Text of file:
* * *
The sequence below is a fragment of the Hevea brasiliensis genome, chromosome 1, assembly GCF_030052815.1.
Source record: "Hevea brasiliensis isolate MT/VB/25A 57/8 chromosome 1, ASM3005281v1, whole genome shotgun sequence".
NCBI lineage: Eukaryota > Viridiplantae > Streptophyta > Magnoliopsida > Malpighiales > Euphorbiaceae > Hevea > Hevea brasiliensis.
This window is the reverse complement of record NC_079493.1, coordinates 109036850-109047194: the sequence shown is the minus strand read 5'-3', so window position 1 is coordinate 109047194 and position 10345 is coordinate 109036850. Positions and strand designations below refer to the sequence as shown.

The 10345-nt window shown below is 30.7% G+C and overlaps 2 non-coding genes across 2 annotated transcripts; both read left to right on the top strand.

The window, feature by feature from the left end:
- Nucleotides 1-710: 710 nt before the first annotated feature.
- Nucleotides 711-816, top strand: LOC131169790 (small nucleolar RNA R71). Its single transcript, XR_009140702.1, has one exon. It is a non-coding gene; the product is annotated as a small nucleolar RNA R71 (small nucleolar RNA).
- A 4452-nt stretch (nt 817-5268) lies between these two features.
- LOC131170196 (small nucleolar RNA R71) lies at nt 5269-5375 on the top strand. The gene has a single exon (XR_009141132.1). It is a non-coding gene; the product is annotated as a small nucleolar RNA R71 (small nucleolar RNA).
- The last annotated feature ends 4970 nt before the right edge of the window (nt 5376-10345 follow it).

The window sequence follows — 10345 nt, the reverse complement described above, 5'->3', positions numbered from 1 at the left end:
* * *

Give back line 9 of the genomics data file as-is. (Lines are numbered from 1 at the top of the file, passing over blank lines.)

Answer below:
- A 4452-nt stretch (nt 817-5268) lies between these two features.